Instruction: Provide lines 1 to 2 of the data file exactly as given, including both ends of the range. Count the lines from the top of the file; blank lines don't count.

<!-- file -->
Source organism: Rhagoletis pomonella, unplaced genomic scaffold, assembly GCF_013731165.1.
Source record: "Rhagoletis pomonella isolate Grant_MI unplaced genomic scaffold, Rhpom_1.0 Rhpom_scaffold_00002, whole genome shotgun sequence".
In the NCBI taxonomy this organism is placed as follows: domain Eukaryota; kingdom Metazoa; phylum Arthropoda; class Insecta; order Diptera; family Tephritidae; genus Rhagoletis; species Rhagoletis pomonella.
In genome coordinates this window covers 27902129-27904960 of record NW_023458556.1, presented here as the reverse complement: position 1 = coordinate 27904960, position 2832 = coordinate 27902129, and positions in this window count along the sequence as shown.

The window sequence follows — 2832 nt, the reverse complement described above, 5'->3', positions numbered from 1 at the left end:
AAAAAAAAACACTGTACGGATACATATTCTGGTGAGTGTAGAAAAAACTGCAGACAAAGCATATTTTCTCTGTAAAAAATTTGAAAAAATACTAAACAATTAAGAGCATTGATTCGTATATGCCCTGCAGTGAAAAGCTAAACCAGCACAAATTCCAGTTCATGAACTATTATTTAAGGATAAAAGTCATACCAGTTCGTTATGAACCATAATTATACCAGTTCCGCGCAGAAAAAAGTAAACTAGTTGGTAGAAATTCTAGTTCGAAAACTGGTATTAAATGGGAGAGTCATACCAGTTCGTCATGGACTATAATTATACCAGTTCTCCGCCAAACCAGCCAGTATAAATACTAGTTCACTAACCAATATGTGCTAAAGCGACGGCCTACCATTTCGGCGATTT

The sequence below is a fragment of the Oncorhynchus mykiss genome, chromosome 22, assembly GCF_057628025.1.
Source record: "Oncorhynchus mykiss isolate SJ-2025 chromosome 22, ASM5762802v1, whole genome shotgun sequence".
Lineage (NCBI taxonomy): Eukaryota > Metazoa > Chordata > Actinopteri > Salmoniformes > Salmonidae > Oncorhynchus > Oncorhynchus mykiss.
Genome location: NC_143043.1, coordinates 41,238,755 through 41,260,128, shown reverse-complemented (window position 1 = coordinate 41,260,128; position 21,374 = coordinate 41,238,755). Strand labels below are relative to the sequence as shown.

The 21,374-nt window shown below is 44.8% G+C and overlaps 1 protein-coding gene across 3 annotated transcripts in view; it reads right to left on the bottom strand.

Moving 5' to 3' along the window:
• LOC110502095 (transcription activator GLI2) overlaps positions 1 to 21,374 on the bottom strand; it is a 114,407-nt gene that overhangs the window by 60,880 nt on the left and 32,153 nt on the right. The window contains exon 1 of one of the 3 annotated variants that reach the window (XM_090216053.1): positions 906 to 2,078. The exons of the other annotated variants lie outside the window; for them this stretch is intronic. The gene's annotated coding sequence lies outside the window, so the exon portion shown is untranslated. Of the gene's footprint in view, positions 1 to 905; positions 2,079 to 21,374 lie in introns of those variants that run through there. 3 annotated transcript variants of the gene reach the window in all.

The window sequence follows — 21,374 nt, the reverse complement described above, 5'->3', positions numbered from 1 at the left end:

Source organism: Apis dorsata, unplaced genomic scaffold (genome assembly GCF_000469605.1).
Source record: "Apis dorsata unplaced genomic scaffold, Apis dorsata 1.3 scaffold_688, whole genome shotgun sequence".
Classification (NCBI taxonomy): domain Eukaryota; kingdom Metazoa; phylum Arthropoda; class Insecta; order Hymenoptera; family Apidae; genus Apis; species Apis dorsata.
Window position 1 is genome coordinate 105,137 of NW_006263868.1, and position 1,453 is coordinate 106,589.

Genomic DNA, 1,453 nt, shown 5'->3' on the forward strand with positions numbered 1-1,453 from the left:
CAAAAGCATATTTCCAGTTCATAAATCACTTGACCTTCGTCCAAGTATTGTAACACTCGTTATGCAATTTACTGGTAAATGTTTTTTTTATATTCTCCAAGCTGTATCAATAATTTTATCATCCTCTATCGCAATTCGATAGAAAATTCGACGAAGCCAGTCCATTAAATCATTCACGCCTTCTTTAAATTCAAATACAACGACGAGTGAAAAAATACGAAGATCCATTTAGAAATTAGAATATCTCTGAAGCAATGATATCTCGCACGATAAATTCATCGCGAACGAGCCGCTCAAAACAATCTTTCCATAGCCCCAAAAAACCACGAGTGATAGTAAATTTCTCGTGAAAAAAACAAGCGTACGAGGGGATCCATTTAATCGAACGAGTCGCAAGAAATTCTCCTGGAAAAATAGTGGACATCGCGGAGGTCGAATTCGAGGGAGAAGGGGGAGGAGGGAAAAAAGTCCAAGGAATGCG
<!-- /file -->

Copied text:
Source organism: Rhagoletis pomonella, unplaced genomic scaffold, assembly GCF_013731165.1.
Source record: "Rhagoletis pomonella isolate Grant_MI unplaced genomic scaffold, Rhpom_1.0 Rhpom_scaffold_00002, whole genome shotgun sequence".